The indigenous peoples were exploited and mistreated.Independence from Spain (1821) was sought by criollos who were inspired by the American and French revolutions.Other large cities include San Miguel in the east and Santa Ana in the west. In 1999 the population was estimated to be 5,839,079, making El Salvador one of the most densely populated countries in the Western Hemisphere.
Some remnants of the Pipil language remain in everyday Salvadoran Spanish. The flag consists of two blue horizontal stripes with a white stripe in the middle.In the center is a coat of arms inscribed "1821," the year of independence.The economy is still controlled by a wealthy landowning caste (1 percent of the population still owns 40 percent of the arable land).The civil war in the 1980s led to a huge population upheaval, with up to 40 percent of the population relocating and close to 20 percent leaving the country.Salvadorans in the United States often have plaques that contain the flag, as a symbol of national pride.
Since independence, the blue in the flag has symbolized support for the ruling oligarchy, while the red has symbolized support for communism or resistance.
Legal and illegal emigration has continued at a high rate since the end of the civil war in 1992. Almost all residents speak Spanish, which was brought in by the conquistadors.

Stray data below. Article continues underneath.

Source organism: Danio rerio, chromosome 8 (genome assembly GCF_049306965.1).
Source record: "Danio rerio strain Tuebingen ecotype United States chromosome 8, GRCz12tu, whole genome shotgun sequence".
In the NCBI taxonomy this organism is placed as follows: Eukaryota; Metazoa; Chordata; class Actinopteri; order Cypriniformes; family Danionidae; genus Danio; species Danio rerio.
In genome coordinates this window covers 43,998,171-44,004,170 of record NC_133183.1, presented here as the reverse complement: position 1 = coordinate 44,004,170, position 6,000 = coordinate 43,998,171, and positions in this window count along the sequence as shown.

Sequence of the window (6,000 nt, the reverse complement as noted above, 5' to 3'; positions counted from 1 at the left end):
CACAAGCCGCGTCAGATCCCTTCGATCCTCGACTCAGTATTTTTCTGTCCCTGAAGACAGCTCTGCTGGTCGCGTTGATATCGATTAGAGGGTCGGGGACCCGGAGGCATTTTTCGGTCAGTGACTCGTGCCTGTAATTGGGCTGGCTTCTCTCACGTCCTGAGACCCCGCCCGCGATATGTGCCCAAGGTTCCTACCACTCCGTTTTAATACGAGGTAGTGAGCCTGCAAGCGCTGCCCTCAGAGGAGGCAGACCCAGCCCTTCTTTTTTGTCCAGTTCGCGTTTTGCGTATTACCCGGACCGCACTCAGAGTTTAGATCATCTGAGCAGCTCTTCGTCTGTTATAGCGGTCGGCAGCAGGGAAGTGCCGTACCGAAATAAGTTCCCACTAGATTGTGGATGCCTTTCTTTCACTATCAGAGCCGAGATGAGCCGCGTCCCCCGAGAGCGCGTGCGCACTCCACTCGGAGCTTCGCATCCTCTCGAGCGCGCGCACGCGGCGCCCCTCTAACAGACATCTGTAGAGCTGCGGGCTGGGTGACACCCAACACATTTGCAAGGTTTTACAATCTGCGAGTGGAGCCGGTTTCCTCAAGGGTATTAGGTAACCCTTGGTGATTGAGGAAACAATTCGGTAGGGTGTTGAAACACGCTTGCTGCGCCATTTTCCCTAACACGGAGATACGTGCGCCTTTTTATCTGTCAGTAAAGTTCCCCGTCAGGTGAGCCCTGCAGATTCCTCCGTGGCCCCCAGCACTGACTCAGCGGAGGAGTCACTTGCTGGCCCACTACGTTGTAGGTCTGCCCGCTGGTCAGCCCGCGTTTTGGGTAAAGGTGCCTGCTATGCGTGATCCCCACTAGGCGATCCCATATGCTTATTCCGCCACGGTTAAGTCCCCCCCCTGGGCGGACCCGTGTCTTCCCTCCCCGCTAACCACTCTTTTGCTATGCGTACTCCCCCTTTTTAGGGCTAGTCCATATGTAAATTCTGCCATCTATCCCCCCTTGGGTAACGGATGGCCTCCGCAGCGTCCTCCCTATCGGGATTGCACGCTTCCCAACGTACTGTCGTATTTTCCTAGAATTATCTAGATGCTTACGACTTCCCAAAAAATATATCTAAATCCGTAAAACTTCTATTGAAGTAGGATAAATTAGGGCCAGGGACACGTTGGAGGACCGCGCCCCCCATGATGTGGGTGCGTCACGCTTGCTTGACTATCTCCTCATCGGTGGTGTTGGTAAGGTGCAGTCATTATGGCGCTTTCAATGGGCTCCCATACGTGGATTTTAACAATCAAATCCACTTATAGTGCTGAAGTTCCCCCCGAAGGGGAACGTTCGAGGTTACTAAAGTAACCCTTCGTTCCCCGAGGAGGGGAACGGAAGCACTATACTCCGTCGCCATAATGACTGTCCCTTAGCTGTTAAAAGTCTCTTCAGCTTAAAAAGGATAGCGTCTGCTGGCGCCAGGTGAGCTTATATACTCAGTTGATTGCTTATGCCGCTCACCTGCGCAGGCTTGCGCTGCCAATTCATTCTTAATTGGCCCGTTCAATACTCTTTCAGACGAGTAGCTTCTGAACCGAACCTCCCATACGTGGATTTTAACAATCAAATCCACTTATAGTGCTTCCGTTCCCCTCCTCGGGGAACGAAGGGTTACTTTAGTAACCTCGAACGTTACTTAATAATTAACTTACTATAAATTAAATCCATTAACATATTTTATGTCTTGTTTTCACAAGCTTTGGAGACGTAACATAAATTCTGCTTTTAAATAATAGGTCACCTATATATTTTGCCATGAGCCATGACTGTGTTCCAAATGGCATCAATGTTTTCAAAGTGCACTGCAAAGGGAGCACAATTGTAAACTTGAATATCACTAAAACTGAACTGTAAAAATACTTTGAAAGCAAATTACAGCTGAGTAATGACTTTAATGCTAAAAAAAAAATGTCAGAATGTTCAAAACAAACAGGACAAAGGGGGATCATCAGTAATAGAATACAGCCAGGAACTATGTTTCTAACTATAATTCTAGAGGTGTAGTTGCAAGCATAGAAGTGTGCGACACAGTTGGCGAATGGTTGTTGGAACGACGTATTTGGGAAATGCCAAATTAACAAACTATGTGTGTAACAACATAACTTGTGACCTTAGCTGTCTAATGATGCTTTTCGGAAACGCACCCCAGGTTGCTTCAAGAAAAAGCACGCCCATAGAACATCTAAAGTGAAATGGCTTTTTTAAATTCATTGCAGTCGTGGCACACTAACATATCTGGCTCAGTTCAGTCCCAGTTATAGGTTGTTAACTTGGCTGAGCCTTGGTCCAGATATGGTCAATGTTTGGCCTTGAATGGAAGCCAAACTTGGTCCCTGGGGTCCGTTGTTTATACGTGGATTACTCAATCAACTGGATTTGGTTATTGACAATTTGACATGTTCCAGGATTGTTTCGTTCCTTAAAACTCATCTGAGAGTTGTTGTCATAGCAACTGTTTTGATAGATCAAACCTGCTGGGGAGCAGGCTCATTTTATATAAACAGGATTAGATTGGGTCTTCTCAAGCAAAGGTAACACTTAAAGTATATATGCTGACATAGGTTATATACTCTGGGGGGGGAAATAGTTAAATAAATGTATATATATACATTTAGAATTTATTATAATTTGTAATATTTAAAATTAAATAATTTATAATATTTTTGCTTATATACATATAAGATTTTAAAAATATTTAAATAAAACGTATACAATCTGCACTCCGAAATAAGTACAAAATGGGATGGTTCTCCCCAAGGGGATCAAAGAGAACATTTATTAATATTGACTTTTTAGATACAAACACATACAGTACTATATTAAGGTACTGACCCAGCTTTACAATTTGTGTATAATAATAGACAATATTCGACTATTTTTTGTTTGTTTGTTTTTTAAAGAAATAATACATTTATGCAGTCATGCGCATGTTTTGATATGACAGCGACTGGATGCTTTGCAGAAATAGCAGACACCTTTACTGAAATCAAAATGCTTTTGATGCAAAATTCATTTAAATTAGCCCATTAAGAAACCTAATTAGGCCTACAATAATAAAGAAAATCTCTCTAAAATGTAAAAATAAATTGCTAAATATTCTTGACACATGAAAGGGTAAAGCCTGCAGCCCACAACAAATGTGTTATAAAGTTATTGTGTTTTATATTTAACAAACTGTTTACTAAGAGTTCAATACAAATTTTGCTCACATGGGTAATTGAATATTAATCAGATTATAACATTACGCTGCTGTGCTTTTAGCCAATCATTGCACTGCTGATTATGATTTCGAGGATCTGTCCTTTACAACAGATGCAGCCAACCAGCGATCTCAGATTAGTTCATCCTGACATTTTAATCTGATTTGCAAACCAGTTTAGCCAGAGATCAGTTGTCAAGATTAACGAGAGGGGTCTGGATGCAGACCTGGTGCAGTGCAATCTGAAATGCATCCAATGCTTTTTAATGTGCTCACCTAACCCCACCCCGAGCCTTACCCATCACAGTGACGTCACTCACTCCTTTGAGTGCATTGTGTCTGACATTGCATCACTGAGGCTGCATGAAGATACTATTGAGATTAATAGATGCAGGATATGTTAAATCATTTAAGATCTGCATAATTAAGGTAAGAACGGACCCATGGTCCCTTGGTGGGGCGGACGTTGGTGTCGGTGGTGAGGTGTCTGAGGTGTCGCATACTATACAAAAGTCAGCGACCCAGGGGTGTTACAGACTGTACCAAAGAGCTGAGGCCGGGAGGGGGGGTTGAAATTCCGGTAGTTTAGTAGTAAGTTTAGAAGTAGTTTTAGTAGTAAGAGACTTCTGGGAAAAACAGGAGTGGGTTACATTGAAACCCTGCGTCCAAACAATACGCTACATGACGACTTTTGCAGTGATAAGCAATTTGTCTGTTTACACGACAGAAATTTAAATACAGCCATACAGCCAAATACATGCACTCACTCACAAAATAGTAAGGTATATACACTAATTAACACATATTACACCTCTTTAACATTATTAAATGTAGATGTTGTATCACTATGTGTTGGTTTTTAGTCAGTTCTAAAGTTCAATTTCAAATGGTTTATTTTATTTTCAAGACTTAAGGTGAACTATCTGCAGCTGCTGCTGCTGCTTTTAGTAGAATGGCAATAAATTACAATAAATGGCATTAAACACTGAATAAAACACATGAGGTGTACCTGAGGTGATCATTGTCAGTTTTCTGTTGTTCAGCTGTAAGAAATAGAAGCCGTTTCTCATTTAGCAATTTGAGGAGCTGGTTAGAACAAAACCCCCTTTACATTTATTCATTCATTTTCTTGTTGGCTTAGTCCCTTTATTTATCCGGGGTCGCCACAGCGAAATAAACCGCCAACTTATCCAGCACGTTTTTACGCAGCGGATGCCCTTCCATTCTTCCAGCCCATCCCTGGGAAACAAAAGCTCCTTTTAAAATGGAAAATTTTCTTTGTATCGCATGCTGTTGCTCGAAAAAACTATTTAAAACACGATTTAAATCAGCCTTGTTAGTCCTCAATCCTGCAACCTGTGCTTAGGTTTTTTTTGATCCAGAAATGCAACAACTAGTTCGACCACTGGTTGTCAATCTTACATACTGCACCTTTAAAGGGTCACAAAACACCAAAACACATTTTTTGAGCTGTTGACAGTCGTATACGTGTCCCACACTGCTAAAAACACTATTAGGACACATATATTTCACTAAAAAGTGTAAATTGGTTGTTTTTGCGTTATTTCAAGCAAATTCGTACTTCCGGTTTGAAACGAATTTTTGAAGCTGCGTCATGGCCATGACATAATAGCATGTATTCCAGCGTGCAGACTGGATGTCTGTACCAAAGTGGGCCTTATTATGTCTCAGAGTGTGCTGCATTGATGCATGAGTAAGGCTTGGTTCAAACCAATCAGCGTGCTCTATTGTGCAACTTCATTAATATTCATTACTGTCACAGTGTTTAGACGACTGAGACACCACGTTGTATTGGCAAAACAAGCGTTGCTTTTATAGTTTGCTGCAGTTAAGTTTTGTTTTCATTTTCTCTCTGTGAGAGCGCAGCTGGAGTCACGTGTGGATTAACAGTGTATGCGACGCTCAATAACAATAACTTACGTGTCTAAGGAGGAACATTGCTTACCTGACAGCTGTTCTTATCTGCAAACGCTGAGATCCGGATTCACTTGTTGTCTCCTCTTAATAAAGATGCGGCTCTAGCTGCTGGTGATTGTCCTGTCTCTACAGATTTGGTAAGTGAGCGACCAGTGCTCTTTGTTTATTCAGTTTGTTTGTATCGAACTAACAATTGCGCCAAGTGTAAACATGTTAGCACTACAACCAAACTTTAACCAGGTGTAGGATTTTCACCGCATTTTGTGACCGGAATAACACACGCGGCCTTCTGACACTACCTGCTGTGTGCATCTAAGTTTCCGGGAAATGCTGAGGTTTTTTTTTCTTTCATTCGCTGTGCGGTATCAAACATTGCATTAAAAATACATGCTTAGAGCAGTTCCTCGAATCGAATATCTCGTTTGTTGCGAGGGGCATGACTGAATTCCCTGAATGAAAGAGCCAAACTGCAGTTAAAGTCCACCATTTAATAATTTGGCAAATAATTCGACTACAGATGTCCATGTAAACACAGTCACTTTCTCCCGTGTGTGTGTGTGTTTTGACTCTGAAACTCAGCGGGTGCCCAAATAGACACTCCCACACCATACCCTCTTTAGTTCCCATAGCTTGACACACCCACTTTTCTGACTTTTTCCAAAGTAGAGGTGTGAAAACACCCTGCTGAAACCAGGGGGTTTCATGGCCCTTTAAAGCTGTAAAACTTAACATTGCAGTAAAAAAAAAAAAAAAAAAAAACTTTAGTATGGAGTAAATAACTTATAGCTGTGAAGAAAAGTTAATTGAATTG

Before the Spanish conquest, the area was inhabited by the Pipil Indians.
Conservative political parties use blue in their banners; a liberal party, the Farabunda Marti National Liberation Front (FMLN), uses red and centralist parties use blue or green.
During the civil war, both sides sang the national hymn. Before the Spanish conquest, the area that is now El Salvador was made up of two large Indian states and several principalities. Spain's first attempt to conquer the area failed as the Pipil forced Spanish troops to retreat.
Very few Salvadorans now speak the indigenous language, which virtually disappeared after 1932, when General Maximilio Hernández Martínez suppressed rural resistance by massacring 30,000 mostly Indian rural peasants.